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Assessing Stiffness of Arteries Could Help Identify Patients Most at Risk of Dying From COVID-19

By HospiMedica International staff writers
Posted on 13 Oct 2021
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Assessing the stiffness of the arteries could help identify patients most at risk of dying from COVID-19, new research has revealed.

Researchers at Newcastle University (Newcastle, Tyne and Wear, UK) have shown that estimated pulse wave velocity (ePWV), a readily available marker of aortic stiffening, can be an effective addition in identifying patients at risk of death in hospital due to the SARS-CoV-2 virus. Accurate risk stratification at hospital admission of these patients is of utmost clinical importance as it is needed to guide therapeutic strategies.

ePWV is a measurement of arterial stiffness that is an independent predictor of cardiovascular risk. It can be measured simply and noninvasively by measuring the carotid and femoral pulse pressures, with sensors on the ankles and neck, and the time delay between the two or by other methods relying on pulse-wave analysis. The study carried out in two cohorts of hospitalized COVID-19 patients demonstrated that ePWV provides an additional clinical tool to refine risk stratification of hospitalized patients beyond established risk factors and scores. It was found that the addition of ePWV to clinical predictive markers or a validated mortality score improved the prognostic value for in-hospital mortality and therefore, could facilitate therapeutic decisions in acute COVID-19 disease.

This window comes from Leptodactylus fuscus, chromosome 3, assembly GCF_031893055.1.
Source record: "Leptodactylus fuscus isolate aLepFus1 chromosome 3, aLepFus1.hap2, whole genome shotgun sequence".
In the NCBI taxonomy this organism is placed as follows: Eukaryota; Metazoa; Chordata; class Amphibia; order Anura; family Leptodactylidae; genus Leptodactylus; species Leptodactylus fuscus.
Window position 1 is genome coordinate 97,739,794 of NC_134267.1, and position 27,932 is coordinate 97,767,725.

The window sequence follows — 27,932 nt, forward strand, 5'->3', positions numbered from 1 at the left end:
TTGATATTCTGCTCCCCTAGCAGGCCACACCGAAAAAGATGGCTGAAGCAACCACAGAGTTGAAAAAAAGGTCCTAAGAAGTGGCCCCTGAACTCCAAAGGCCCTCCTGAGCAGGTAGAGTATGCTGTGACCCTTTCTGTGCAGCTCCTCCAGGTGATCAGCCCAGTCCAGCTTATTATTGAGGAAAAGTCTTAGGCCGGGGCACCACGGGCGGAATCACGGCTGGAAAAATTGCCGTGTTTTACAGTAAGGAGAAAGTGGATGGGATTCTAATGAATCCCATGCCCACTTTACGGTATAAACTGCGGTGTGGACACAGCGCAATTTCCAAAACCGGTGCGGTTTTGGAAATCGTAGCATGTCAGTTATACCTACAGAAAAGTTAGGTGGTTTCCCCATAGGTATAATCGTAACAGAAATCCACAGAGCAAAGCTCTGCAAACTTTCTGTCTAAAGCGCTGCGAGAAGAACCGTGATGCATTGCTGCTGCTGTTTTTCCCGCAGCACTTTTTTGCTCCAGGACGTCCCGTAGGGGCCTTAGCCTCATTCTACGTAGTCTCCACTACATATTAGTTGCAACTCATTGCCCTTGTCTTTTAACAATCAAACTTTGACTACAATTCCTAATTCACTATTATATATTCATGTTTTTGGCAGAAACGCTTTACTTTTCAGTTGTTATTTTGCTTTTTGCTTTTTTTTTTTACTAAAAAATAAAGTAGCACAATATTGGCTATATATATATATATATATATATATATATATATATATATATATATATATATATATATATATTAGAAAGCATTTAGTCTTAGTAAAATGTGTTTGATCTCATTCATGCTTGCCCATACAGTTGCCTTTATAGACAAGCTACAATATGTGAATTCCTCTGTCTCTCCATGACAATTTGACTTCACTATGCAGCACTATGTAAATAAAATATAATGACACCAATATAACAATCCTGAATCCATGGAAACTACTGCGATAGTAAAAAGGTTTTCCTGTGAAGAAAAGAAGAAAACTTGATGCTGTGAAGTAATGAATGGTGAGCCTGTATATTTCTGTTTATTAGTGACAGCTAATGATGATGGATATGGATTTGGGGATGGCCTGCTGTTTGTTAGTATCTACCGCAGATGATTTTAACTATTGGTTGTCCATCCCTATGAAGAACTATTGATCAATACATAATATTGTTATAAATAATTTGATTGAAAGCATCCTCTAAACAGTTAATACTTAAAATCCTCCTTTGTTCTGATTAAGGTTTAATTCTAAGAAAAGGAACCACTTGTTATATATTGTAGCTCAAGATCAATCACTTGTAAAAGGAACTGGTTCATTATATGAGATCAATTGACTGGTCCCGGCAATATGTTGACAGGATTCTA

The team found that the optimal prognostic ePWV value was 13.0 m/sec for predicting in-hospital mortality. When the total cohort of patients with COVID-19 was compared with the total control cohort, ePWV progressively increased across the controls, COVID-19 survivors and COVID-19 patients who didn’t survive after controlling for age, sex, hypertension and other relevant factors. ePWV was significantly higher in COVID-19 patients as compared to their non-COVID-19 counterparts.

The readily available measure of arterial stiffness when used in addition to tools already recommended in clinical practice may facilitate therapeutic decisions in acute COVID-19 disease. The team will be continuing further research in this area to develop the technique and seek its validation into health service practice.

“Our findings suggest that increased aortic stiffening may serve as a predictor of mortality in COVID-19 infection reflecting a cumulative surrogate of ageing and high-risk cardiovascular profile,” said Professor Stellos, Professor of Cardiovascular Medicine at Newcastle University and Heidelberg University.

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